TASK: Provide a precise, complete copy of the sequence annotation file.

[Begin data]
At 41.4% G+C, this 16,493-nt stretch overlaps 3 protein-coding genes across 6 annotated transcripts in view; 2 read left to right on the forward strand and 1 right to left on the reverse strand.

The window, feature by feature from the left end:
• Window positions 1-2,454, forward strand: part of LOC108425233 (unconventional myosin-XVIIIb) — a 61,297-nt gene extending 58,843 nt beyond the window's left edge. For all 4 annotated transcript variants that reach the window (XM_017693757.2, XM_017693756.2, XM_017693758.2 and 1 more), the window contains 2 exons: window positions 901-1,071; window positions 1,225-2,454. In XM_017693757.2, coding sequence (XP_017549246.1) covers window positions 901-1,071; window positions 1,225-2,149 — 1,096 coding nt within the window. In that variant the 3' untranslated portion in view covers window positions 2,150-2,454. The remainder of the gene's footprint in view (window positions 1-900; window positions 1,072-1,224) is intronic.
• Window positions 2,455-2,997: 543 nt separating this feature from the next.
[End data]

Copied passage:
At 41.4% G+C, this 16,493-nt stretch overlaps 3 protein-coding genes across 6 annotated transcripts in view; 2 read left to right on the forward strand and 1 right to left on the reverse strand.

The window, feature by feature from the left end:
• Window positions 1-2,454, forward strand: part of LOC108425233 (unconventional myosin-XVIIIb) — a 61,297-nt gene extending 58,843 nt beyond the window's left edge. For all 4 annotated transcript variants that reach the window (XM_017693757.2, XM_017693756.2, XM_017693758.2 and 1 more), the window contains 2 exons: window positions 901-1,071; window positions 1,225-2,454. In XM_017693757.2, coding sequence (XP_017549246.1) covers window positions 901-1,071; window positions 1,225-2,149 — 1,096 coding nt within the window. In that variant the 3' untranslated portion in view covers window positions 2,150-2,454. The remainder of the gene's footprint in view (window positions 1-900; window positions 1,072-1,224) is intronic.
• Window positions 2,455-2,997: 543 nt separating this feature from the next.